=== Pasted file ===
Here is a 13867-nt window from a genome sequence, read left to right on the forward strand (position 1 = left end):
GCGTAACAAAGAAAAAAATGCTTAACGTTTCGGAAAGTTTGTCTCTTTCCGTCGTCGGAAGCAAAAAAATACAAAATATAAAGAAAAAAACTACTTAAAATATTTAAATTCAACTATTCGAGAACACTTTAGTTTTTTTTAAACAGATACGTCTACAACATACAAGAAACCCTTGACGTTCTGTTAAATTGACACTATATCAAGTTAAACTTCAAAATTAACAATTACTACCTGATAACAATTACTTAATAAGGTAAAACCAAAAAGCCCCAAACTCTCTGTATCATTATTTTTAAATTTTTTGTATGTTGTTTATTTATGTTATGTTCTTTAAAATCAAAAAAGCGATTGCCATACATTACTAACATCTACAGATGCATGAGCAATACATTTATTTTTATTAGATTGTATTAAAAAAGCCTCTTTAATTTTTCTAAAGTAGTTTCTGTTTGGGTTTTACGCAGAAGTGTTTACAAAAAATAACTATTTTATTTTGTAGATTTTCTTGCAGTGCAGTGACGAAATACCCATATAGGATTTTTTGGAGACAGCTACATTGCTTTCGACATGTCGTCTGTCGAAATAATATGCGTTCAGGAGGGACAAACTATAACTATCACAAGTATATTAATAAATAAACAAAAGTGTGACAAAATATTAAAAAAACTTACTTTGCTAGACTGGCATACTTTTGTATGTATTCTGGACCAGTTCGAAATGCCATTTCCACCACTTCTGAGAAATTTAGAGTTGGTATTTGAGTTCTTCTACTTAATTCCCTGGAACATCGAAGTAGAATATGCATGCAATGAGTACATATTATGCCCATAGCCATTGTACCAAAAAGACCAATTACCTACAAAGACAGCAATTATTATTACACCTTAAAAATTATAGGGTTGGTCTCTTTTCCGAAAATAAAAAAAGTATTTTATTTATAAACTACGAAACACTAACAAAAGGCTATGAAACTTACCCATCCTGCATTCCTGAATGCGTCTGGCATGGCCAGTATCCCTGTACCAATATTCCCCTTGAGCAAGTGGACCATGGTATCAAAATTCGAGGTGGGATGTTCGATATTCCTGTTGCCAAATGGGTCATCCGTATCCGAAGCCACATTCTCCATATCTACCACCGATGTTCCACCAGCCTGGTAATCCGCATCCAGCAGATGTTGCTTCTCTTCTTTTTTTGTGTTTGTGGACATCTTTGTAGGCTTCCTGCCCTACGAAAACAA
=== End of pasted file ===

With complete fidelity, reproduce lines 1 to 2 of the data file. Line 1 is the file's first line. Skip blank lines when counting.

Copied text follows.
Here is a 13867-nt window from a genome sequence, read left to right on the forward strand (position 1 = left end):
GCGTAACAAAGAAAAAAATGCTTAACGTTTCGGAAAGTTTGTCTCTTTCCGTCGTCGGAAGCAAAAAAATACAAAATATAAAGAAAAAAACTACTTAAAATATTTAAATTCAACTATTCGAGAACACTTTAGTTTTTTTTAAACAGATACGTCTACAACATACAAGAAACCCTTGACGTTCTGTTAAATTGACACTATATCAAGTTAAACTTCAAAATTAACAATTACTACCTGATAACAATTACTTAATAAGGTAAAACCAAAAAGCCCCAAACTCTCTGTATCATTATTTTTAAATTTTTTGTATGTTGTTTATTTATGTTATGTTCTTTAAAATCAAAAAAGCGATTGCCATACATTACTAACATCTACAGATGCATGAGCAATACATTTATTTTTATTAGATTGTATTAAAAAAGCCTCTTTAATTTTTCTAAAGTAGTTTCTGTTTGGGTTTTACGCAGAAGTGTTTACAAAAAATAACTATTTTATTTTGTAGATTTTCTTGCAGTGCAGTGACGAAATACCCATATAGGATTTTTTGGAGACAGCTACATTGCTTTCGACATGTCGTCTGTCGAAATAATATGCGTTCAGGAGGGACAAACTATAACTATCACAAGTATATTAATAAATAAACAAAAGTGTGACAAAATATTAAAAAAACTTACTTTGCTAGACTGGCATACTTTTGTATGTATTCTGGACCAGTTCGAAATGCCATTTCCACCACTTCTGAGAAATTTAGAGTTGGTATTTGAGTTCTTCTACTTAATTCCCTGGAACATCGAAGTAGAATATGCATGCAATGAGTACATATTATGCCCATAGCCATTGTACCAAAAAGACCAATTACCTACAAAGACAGCAATTATTATTACACCTTAAAAATTATAGGGTTGGTCTCTTTTCCGAAAATAAAAAAAGTATTTTATTTATAAACTACGAAACACTAACAAAAGGCTATGAAACTTACCCATCCTGCATTCCTGAATGCGTCTGGCATGGCCAGTATCCCTGTACCAATATTCCCCTTGAGCAAGTGGACCATGGTATCAAAATTCGAGGTGGGATGTTCGATATTCCTGTTGCCAAATGGGTCATCCGTATCCGAAGCCACATTCTCCATATCTACCACCGATGTTCCACCAGCCTGGTAATCCGCATCCAGCAGATGTTGCTTCTCTTCTTTTTTTGTGTTTGTGGACATCTTTGTAGGCTTCCTGCCCTACGAAAACAA